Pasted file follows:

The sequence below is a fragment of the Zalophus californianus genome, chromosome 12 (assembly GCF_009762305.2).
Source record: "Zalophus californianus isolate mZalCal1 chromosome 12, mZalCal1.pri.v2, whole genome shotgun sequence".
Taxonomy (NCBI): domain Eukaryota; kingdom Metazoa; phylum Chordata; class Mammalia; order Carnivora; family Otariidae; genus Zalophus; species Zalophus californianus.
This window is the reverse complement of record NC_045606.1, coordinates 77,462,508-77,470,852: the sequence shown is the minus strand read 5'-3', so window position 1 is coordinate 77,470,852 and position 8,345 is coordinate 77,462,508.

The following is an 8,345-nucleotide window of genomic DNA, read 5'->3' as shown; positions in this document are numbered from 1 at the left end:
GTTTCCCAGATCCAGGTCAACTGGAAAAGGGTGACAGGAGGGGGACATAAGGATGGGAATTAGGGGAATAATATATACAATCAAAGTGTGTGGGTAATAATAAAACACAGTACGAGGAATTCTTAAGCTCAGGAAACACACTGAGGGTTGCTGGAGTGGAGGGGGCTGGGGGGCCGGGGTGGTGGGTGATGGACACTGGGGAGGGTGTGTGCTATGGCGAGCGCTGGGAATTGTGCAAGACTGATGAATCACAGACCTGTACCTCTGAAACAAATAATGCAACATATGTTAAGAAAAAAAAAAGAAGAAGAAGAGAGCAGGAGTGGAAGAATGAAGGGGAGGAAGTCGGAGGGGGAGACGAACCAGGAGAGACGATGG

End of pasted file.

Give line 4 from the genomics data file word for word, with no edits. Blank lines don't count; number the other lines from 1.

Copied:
This window is the reverse complement of record NC_045606.1, coordinates 77,462,508-77,470,852: the sequence shown is the minus strand read 5'-3', so window position 1 is coordinate 77,470,852 and position 8,345 is coordinate 77,462,508.